Remembering Who We Are
At this point in the pandemic, most of us have become well acquainted with the range and speed of our emotional responses. The deluge of alarmist reports and rhetoric can be more contagious than the virus itself. At the same time it seems we are called to be at our best, to stay calm and behave rationally, at a time when we feel like things in this world are at their worst.
But we ourselves are not at our worst. Yes, we are frightened, and feeling very vulnerable, worried about our health, about loved ones, about paying bills, about the future. Fear and anxiety are pulsing in all of us, ebbing and flowing. But in between we are having some very sane moments of open-heartedness and appreciation.
There are those who say this event is a reset of life as we know it, or perhaps the ushering in of a new era in humanity. I am not sure of any of that, but it would be wonderful if it happened that way. Right now it seems we are being shown ourselves exactly as we are, both in our frightened vulnerability and our divinely inspired grace. Now, more than ever, our inner workings are on display, and our facades are down. We are as human as ever, and as divine as ever. In this respect, we are all alike.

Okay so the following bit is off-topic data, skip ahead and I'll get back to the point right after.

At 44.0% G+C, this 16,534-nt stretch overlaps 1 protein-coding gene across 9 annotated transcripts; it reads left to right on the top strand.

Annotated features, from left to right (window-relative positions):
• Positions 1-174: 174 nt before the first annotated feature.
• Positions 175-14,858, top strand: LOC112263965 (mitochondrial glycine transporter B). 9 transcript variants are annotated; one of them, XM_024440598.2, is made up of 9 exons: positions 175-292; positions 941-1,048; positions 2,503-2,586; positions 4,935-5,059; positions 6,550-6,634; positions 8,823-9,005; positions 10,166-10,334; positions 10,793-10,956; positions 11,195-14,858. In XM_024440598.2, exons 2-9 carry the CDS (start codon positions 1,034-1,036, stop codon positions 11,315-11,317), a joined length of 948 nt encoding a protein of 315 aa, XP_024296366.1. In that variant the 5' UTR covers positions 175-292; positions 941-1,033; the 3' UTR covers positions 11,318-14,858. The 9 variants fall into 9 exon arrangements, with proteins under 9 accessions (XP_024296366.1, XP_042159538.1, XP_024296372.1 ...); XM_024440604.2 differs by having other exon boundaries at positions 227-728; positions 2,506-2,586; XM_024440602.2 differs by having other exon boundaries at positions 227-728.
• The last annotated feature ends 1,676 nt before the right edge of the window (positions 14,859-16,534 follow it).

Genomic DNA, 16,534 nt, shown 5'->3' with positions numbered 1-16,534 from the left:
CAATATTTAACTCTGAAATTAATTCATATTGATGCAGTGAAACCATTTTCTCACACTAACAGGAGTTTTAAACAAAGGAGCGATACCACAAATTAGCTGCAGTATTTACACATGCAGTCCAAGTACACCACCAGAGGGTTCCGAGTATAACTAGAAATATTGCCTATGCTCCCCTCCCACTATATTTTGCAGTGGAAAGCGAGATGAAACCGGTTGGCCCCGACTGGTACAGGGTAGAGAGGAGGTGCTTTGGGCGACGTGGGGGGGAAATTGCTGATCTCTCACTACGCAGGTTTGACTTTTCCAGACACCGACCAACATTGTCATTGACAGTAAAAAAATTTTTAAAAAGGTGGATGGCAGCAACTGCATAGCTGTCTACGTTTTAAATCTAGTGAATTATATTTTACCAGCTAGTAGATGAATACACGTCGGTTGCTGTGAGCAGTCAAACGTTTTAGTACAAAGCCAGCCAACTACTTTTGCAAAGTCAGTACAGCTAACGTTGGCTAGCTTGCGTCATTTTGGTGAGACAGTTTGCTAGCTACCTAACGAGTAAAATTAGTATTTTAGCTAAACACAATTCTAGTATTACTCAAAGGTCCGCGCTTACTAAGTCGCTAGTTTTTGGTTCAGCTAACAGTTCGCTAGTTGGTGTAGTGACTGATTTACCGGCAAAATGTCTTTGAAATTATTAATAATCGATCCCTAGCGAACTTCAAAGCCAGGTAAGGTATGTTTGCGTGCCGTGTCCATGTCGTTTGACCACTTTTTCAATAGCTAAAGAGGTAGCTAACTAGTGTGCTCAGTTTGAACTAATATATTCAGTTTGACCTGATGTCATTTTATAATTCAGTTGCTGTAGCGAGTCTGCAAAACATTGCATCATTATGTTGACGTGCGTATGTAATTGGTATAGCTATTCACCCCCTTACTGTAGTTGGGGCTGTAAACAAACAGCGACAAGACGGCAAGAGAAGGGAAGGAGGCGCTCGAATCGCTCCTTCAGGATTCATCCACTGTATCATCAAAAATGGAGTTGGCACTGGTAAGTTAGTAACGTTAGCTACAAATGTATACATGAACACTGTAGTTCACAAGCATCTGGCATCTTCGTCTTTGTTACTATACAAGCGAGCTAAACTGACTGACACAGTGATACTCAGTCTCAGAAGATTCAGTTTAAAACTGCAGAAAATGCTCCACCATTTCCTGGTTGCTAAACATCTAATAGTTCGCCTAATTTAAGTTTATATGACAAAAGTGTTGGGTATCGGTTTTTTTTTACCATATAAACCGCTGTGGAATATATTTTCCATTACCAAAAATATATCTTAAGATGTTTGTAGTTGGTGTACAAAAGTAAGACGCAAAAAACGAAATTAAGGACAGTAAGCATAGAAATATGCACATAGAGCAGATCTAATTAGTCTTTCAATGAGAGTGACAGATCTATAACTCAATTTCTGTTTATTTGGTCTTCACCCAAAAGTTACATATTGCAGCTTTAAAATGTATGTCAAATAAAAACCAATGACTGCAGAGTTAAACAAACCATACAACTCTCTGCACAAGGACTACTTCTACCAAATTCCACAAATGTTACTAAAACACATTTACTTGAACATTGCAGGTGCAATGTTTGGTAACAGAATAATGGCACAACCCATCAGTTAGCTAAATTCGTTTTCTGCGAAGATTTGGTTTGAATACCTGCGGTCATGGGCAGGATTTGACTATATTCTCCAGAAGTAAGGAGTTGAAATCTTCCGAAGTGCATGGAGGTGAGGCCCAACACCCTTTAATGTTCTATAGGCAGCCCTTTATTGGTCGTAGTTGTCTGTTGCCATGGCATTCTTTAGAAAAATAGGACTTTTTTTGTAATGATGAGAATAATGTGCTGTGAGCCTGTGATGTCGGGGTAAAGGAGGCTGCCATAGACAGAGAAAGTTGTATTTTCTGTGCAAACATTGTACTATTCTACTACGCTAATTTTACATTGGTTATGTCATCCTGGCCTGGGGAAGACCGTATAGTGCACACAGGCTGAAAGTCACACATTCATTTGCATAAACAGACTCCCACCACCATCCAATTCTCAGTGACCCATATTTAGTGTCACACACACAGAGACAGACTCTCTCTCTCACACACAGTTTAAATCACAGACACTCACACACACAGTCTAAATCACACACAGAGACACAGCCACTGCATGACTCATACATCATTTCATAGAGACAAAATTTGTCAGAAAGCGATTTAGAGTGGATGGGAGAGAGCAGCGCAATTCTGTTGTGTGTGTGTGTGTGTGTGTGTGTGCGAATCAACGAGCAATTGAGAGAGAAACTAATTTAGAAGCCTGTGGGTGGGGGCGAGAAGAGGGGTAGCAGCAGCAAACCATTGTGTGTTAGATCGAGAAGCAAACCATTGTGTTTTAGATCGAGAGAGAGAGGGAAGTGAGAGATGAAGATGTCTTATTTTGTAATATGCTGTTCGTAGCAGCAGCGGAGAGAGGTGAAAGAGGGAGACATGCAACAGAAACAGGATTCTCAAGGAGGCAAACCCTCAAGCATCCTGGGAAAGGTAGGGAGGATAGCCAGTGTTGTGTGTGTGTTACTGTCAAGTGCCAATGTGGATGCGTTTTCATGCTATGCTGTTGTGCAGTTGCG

I see this when I go to the grocery store. What was always an ordinary part of everyday life is now an experience where I see what I am going through reflected in the people around me. Some people are kind, (like me, at least I hope more often than not), some people seem tense and withdrawn (like me, sometimes) and others seem scared (yep, that’s me too). Even in our masks and gloves, we can’t hide this from each other.
There’s an Akashic concept Linda Howe calls the matrix of gratitude, grace and generosity. It’s a natural instinct that comes up from our depths, and not something requiring much effort. The idea is that when we simply accept and give thanks for what we have in this moment, no matter what is happening, we shift to a mode where we can receive the grace that is always around and within us. Then we can extend generosity to others, whatever that looks like. It can be as simple as seeing someone race through the supermarket aisles grabbing at everything, and rather than labeling them as crazy or thoughtless, understanding instead that they are caught in fear, and maybe having a hard day, or week, or even a life.
We know this is temporary and we’re going to get through this. It would be wonderful if, when we recall this period in history in the coming months or years or decades, we remember this as the time we really learned how alike we all are, and to let gratitude, grace and generosity flow freely among all us frightened people.